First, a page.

Interventions have become an important tool for families to address substance abuse inside the household. A family member who uses drugs or alcohol often doesn’t realize how much pain and devastation they cause to others, as they are in the midst of suffering greatly themselves. Because of this, many families say nothing because they’re afraid to embarrass a family member who has a substance abuse disorder. They don’t want to rock the boat or cause more grief. However, if you want to potentially save the life of your family member, there’s a time when that intervention letter must be sealed and delivered. What are 5 things you can put in the letter to make sure it reaches to the heart of your loved one’s sensibilities?
First things first: an intervention is an act of love. It’s not done to shame or embarrass the person who suffers from addiction. It’s meant to make them aware of the pain they’re causing, both to themselves and to other people. The letter is meant to reach their heart and let them know, “This is causing pain. Let’s fix it. We’re in this together.” Substance abuse often makes the sufferer feel like they’re all alone. They don’t feel like another soul could understand them, but through your intervention letter, you can let them know, “We’re here.”
What are 5 Things to Include in an Intervention Letter
- Always begin with love. Explain the good things they have done for you and why you love them
- Review the words or actions that led you to write the letter. Let them know what parts of their behavior or words have caused you to begin this heart to heart
- Explain how you’ve dealt with their addiction or what parts of your life have been afflicted because of the addiction
- Suggest a concrete course of action that you’d like to see them take to get help (for example, enter rehab or outpatient counseling)
- Just like you began with love, end with love as well. Let them know you will always love them, support them when they get help, and be there for them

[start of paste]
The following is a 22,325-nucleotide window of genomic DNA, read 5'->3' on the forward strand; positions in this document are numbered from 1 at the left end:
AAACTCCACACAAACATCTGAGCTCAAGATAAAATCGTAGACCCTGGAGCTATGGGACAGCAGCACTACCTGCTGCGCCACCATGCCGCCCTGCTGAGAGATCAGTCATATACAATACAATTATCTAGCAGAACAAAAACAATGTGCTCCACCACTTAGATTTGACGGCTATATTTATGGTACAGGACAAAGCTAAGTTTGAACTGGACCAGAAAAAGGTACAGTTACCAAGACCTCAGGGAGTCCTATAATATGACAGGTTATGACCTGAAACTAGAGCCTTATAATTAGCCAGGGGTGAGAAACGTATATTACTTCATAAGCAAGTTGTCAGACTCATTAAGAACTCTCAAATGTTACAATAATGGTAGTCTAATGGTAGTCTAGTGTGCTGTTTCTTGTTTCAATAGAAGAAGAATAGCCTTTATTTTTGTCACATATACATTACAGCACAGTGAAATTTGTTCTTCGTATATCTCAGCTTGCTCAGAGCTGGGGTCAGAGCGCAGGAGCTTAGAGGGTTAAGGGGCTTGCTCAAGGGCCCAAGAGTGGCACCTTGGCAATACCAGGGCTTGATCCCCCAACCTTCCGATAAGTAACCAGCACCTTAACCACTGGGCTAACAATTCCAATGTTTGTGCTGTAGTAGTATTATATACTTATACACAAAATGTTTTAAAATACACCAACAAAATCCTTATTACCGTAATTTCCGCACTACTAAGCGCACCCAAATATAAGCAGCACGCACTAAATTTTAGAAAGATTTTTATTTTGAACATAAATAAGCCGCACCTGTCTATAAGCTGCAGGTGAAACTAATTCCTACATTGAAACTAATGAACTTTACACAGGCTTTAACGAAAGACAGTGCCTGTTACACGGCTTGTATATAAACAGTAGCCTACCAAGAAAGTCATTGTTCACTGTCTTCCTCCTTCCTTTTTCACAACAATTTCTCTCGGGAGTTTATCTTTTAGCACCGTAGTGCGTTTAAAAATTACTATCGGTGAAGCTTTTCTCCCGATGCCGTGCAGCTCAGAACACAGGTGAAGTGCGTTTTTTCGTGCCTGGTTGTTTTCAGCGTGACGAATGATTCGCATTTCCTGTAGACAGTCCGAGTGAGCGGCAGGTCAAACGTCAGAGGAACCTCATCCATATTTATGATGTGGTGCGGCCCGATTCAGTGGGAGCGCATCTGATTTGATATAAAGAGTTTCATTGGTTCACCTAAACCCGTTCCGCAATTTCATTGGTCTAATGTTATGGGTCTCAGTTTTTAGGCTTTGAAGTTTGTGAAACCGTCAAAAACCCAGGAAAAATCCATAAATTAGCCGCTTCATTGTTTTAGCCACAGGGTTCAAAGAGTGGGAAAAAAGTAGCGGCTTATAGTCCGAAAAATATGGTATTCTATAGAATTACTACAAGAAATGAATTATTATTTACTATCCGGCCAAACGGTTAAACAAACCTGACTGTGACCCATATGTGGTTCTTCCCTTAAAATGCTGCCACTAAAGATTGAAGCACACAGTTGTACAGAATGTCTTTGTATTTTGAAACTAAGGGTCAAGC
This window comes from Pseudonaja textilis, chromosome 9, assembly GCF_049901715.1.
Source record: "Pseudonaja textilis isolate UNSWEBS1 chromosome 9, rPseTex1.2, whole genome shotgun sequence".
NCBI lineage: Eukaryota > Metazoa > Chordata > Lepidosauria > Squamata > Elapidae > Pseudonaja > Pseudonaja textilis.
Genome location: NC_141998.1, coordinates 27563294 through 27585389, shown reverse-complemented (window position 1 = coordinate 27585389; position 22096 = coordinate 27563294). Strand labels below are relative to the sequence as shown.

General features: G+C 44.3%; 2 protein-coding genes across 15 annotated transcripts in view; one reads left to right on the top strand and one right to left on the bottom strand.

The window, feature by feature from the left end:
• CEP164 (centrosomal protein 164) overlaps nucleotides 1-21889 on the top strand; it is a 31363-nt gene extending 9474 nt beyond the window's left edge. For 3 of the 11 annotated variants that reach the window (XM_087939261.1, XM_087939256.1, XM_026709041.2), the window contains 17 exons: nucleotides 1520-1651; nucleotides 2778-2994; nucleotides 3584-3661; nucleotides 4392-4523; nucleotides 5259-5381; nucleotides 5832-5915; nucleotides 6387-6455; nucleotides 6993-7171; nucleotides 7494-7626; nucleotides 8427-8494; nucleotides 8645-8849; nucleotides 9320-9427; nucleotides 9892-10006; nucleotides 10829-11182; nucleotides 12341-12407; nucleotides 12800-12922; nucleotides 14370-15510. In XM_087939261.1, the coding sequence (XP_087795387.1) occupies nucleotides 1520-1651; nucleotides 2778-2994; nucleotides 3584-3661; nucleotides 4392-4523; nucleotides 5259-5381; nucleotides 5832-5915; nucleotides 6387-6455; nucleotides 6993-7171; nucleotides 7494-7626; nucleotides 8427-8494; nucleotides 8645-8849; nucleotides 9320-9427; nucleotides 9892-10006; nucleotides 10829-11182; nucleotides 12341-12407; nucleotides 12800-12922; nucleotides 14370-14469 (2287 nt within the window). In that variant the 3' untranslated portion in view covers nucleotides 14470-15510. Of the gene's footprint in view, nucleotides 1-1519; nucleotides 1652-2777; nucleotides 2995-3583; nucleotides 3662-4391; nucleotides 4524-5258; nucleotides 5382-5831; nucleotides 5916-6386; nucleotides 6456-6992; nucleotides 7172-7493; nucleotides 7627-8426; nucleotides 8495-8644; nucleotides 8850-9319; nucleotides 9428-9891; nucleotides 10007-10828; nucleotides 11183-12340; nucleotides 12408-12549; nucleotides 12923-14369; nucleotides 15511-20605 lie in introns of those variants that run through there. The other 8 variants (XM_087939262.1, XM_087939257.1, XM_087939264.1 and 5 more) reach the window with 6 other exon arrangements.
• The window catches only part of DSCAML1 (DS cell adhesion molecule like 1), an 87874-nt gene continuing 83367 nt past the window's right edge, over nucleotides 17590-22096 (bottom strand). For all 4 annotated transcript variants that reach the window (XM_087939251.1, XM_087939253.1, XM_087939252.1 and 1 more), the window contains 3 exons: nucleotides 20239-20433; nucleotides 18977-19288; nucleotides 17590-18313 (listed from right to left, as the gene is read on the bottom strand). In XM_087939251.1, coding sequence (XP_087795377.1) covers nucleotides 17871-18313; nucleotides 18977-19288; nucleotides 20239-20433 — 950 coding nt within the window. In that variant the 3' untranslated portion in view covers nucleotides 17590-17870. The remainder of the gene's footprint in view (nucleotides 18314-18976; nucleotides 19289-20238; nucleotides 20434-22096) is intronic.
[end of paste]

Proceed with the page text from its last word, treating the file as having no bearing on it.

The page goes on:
Writing the Letter
Sitting down to write an intervention letter will be one of the most emotional things you’ve ever done. Someone you love very much has fallen into the tragedy of substance abuse, and it’s hard to acknowledge that, even to ourselves sometimes. Family members who suffer from substance abuse problems often become almost unrecognizable to us, even if they’re people we’ve known our entire lives who played a big part in where we are today. It’s natural to feel some anxiety and loss for words at first.
Perhaps one of the most important things to remember before writing the letter is that honesty is critical here. Search your heart for the truth; strive to write words that are authentic and that your loved one will recognize as you, a person they also love and care about. While they may not immediately respond to the letter, they will take those words in their heart and mull them over as their substance abuse continues.
A Letter is a Lifeline
By acknowledging an ongoing substance abuse disorder in an intervention letter, you are opening the door for changes. You’re recognizing that the problem exists, and your loved one will realize that you do indeed notice what’s going on, even if you haven’t said anything about it until that letter. Sometimes it’s a great relief for them to know that you recognize their problem. Finally, they don’t have to hide anymore and can get honest with themselves and you, too. Honesty is often the first step toward getting help.
Writing an intervention letter is tricky for most people, and it’s heartbreaking for others. You’re not alone before you sit down to write that letter. Thousands or even millions of people before you have written an intervention letter. It touches every part of the human condition and the emotion that springs from carrying about someone other than ourselves. Remember going into it, though, that thousands or even millions of those letters were answered with a full recovery later on. That’s the hope you must cling to as you write the letter and then wait for the reaction.
If you’d like to learn more about intervention letters and the good they can do, please call now at 833-762-3739. Our team can help you get started.